LOS ANGELES -- Though David Bowie has his hand in just about
everything these days -- from video games, to the Internet, to
commencement speeches -- he still found time to compose dozens of songs
for his next album, due in September.
Guitarist Reeves Gabrels collaborated on the tracks with the legendary
"Reeves and I wrote over 100 songs last year," Bowie said during a press
conference here Wednesday.
"But 50 of them are bad," quipped Gabrels.
"But 50 of them are very good," Bowie retorted.
A source close to the singer described the material for the as-yet-untitled
project as reminiscent of Bowie's 1971 album Hunky Dory, calling
it "lush," "beautiful" and "song-driven." Often noted as Bowie's best
work as a singer/songwriter, that album included his ostensible theme
(RealAudio excerpt), which launched the chameleonlike artist into the pop mainstream.
The expected first single will be a rocker called "The Pretty Things Are
Going to Hell," according to the source, who did not want to be named.
The tune, written with Gabrels, also will be featured on the soundtrack
to the forthcoming film "Stigmata."
With his sandy-brown hair falling around his temples, a black-clad Bowie
(born David Robert Jones) held a press conference at the House of Blues
on Wednesday to promote "Omikron: The Nomad Soul," a futuristic 3D
action-adventure game from Eidos Interactive.
The game's character Boz, based on Bowie's likeness, plays in a virtual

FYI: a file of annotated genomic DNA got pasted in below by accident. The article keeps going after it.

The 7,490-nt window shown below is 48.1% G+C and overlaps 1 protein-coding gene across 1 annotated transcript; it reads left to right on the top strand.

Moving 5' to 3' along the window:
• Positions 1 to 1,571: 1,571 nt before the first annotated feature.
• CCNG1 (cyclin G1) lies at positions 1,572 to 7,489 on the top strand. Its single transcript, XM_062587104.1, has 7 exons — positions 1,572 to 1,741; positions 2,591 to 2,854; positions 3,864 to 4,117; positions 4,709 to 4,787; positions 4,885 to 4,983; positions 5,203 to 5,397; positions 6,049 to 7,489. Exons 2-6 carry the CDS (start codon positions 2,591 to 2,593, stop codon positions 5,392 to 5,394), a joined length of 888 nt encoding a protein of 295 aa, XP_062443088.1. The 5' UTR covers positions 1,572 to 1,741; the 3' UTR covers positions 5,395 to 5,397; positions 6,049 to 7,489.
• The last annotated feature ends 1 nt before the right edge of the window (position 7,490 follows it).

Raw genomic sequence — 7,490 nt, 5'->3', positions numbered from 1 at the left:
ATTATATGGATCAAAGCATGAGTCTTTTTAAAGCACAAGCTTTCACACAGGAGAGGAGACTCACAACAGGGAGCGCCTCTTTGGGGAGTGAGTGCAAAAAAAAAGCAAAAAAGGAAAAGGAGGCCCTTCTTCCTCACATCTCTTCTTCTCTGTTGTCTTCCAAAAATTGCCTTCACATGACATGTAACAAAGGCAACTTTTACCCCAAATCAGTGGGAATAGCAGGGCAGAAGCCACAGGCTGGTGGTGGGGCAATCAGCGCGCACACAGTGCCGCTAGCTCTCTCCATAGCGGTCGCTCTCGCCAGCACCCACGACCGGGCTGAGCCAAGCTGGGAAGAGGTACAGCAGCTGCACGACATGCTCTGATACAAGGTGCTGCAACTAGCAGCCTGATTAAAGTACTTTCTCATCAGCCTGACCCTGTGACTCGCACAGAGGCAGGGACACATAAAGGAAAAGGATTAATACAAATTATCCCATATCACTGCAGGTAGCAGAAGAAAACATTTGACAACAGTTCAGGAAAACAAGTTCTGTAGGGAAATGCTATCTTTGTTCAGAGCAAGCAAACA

band with Gabrels and bassist Gail Ann Dorsey in a massive city called
Omikron. "My priority was that I looked about 24 years old," Bowie, 52,
said. The rocker also lent his voice to the project, and he and Gabrels
created original music for the game, including eight new songs.
"The idea of actually doing a soundtrack for anything involved in the
computer orientation was a real magnet for me," Bowie said, adding that
he and Gabrels approached the project like a film soundtrack. The rocker
said his son was "the game merchant in our home," and he studied up
before diving into the project by looking at popular video games.
"What we tried to do, more than anything, was provide the emotional
heart to the game," he said, remarking that the games he researched had a
"cold emotional drive."
One of the songs written for "Omikron," called "New Angels of Promise,"
was previewed in a demonstration of the game. The song, which pivots on
the line "Take us to the edge of time," has a theatrical, sing-along
feel. Bowie smiled and nodded his head as he watched it play on a monitor,
but he said he wasn't sure whether he would release the game's songs on
Bowie's adventuresome career has spanned more than three decades and
taken him from the glam rock of "Rebel Rebel" to the art rock of
(RealAudio excerpt) and, most recently, electronica.
Bowie also discussed the songwriting contest he held recently on his
website, BowieNet (www.davidbowie.com).
"We got something approaching 300,000 entries -- every one which I read
myself of course," Bowie said, smirking. The winner, Alex Grant, will be
flown to New York, where he'll join Bowie in the studio.
There Bowie will record a song called "What's Really Happening" using
Grant's winning lyrics, which include the lines, "Grown inside a plastic
box/ Micro thoughts and safety locks/ Hearts become outdated clocks/
Ticking in your mind." The recording of the song will be webcast live on
the site May 24.